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How Isospec Plans To Change Human Health With Rapid Diagnostics

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Any given human blood sample contains as many as 15,000 small biological molecules that can offer invaluable clues to the person’s health – yet fewer than 5% of these molecules can currently be identified. That’s where the Swiss-based start-up Isospec Analytics hopes to make a difference – and save lives in the process.

Isospec, which is today announcing it has raised $1.9 million of pre-seed funding, operates in the field of biomolecular analysis technology. “Understanding disease mechanisms at the earliest possible stage is the most important work scientists can do to develop new treatments,” explains co-founder Ahmed Ben Faleh. “The small molecules in your blood are crucial if we want to do exactly that.”

Ben Faleh met his co-founders, Stephan Warnke and Thomas Rizzo, seven years ago at EPFL, the Swiss technology institute in Lausanne, and the trio have spent much of the intervening period developing the techniques that Isospec now uses. The business itself launched in 2022 as a spin-out from EFPL as the trio began to recognise the commercial applications of their work. “We already have an operational lab and are providing molecular identification services to paying customers across Europe, the US and Japan,” Ben Faleh says of early commercialisation efforts.

Critically, Isospec’s technology enables it to take a blood sample and to identify a much larger number of the molecules it contains – and to do so in hours, rather than in weeks or months, which conventional techniques often require. The technology depends on insights from multiple disciplines, including analytical chemistry, photonics and cryogenic materials initially designed for space applications.

Importantly, however, this is only the first stage in Isospec’s work. To be useful in a clinical or research setting, it also needs to understand what the presence of the newly-identified molecules in a blood sample actually mean for the patient. The company is already working with hospitals and research institutes to examine existing samples and map other data so that it can develop diagnostic tests.

Once Isospec knows what molecules someone suffering from, say, lung cancer will have in their blood, it can test specifically for those molecules. At this point, the technology will be able to provide rapid diagnoses of health problems and diseases at a very early moment in their progression. “We need to find the biomarkers that indicate people are at sick,” Ben Faleh explains.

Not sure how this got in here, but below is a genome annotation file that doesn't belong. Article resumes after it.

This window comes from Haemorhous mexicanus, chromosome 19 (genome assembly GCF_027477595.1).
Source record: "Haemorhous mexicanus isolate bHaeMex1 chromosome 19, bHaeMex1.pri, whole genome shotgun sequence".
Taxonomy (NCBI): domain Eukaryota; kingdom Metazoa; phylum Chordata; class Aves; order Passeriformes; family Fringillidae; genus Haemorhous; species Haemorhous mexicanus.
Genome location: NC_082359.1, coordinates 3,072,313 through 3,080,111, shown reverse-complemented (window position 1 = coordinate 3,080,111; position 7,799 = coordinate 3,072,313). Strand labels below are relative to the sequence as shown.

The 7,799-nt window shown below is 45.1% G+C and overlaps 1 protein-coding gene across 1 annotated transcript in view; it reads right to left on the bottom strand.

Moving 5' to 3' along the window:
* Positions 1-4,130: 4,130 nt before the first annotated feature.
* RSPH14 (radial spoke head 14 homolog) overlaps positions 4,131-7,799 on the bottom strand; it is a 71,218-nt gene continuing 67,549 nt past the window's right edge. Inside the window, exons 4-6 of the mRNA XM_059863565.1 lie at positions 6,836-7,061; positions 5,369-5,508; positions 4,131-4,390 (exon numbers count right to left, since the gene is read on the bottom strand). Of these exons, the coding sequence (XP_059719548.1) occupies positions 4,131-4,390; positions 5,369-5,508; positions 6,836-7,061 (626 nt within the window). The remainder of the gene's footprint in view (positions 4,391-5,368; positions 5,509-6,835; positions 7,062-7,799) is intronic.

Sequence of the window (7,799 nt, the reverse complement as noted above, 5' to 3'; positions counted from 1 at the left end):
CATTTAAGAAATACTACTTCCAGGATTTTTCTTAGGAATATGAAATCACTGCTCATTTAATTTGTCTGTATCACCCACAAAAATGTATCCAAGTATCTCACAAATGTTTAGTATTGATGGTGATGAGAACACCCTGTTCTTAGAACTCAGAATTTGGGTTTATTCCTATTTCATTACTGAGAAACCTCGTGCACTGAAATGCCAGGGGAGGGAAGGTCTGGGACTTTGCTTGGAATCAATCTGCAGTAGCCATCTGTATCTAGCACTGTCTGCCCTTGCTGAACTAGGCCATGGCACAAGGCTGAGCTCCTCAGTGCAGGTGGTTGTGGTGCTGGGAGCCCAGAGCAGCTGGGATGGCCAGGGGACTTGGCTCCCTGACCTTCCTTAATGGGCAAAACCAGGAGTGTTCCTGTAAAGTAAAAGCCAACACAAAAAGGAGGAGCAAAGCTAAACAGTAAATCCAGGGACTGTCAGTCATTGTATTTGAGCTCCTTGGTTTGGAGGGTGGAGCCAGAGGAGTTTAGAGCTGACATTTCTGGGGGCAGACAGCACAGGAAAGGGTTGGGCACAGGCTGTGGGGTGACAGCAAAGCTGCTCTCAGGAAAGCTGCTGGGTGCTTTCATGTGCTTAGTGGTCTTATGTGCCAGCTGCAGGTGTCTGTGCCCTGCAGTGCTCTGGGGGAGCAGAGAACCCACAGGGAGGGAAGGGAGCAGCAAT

Getting to a position where its tests operate on a standalone basis will take a number of years – particularly given the need for regulatory approvals – but Isospec expects to be able to offer its technology as a complementary diagnostic tool within the next year or so. It is also exploring alternative commercial models – either working independently as a diagnostic service in its own right, or licensing its intellectual property to pharmaceutical and biotechnology companies building tests of their own.

The goal is not simply to speed up diagnosis, adds Ben Faleh. “When you can see how a disease progresses and the mechanisms for it doing so at this very early moment, that will be the key to developing new drugs and treatments,” he says.

Accelerating Isospec’s own evolution is therefore a priority, with the business now investing in automation technologies and software engineering in order to expand its testing capacity and the speed at which it can work. Hence the need for investment – and today’s pre-seed round.

The money is coming from Founderful, with additional participation from specialist investors Tiny.vc, another.vc and Venture Kick. “Isospec’s value proposition, which offers early access to its cutting-edge research in biomolecular analysis as a service, convinced us of the potential of the technology and the team,” explains Alex St?ckl, a partner at Founderful, who has taken a seat on the company’s board.

As for the founders themselves, they see an opportunity to do much more than create a successful healthcare business. “This is something that goes beyond product development or commercial objectives,” says Ben Faleh. “If this works and we can identify those critical biomarkers for diseases such as cancer, Alzheimer’s or diabetes, say, we really can change the lives of millions of people.”

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